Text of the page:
On the road again, again and again

 

If you’re thinking about travelling to South East Asia, I want to pass on a small but valuable piece of advice:

Just go for it when you cross the road.

I know it doesn’t sound like much but I genuinely found this to be one of the most helpful things I read before heading out to SE Asia. Especially when I was in Hanoi, Vietnam’s capital.

You know when you’re in a club and you’re worried your feet will get trodden on by a girl in high heels? Walking on the roads there is like that but on a deathly scale. Swap a stiletto for a moped or a car tyre.

You’ve got to ignore every childhood instict of road safety crossing. Essentially, just walk straight out in the middle of traffic and don’t stop until you’ve got where you need to be.

You’ve got to be confident and keep walking. Make sure you don’t run and don’t slow down; remain at a steady pace. The traffic will move around you.

To be a pedestrian but also part of the traffic is a strange feeling and can be oddly thrilling at times. Until you find yourself caught in the middle of the school run rush hour. Then the thrilling feels leaves and you’re left with terror and the urge to swear a lot.

We’re on a narrow road, with the usual mopeds zipping past, but now with a herd of school children weaving their way through the traffic, thankfully made more noticeable by their fluorescent backpacks. Parents casually stroll along, both on foot and by moped to pick up their kids.  Meanwhile one clever cookie is trying to get through the middle of all of this with crates precariously stacked at the back of their moped. I try to tuck in to the side to avoid this but there’s vehicles either side of me and I have nowhere to tuck myself in to.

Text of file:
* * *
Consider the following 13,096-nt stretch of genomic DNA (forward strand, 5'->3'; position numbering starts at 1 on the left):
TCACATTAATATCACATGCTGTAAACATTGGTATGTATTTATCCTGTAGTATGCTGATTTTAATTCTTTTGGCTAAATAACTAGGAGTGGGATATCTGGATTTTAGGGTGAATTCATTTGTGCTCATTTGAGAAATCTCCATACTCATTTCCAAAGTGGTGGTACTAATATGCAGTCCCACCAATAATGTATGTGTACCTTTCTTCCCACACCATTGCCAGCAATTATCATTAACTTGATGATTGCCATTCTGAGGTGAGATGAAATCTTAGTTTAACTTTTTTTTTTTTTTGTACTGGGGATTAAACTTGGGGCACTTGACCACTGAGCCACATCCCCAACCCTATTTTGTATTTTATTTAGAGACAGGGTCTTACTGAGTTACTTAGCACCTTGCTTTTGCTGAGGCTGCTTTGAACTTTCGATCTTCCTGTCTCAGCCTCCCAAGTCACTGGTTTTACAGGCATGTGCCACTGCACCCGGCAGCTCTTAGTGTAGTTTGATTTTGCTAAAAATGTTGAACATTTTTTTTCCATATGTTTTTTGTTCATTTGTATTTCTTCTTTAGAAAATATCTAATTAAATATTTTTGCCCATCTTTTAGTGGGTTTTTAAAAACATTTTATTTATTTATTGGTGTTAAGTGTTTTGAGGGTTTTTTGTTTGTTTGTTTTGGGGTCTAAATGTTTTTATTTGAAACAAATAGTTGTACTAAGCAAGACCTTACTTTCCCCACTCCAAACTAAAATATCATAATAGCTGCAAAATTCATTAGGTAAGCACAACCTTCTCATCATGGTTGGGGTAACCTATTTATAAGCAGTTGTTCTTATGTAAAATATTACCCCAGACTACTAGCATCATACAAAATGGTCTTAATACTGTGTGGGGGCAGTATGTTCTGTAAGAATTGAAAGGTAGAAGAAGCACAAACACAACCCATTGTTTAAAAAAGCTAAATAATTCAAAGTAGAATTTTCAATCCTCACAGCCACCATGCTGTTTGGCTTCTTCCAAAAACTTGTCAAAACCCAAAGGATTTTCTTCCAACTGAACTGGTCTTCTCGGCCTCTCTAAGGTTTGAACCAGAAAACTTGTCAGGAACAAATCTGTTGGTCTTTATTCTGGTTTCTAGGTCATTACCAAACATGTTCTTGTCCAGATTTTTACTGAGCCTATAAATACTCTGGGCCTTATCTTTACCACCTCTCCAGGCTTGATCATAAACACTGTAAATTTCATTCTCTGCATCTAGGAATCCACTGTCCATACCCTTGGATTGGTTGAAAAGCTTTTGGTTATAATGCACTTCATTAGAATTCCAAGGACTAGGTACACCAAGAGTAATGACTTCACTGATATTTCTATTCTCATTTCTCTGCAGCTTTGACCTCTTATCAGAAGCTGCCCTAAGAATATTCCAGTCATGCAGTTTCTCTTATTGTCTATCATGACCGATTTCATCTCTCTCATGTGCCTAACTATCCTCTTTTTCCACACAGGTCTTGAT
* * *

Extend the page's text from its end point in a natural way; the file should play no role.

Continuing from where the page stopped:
Someone gasps.

“What happened?” I ask.

“That old guy’s foot just his foot run over. I hope he’s ok,” my friend coos.

The elderly man hobbles past us with walking stick in hand, looking grumpy but no worse for wear. I get the feeling it’s a fairly occurrence for him.

Here’s a little video my friend took as we made our way through the traffic:

 

 

 

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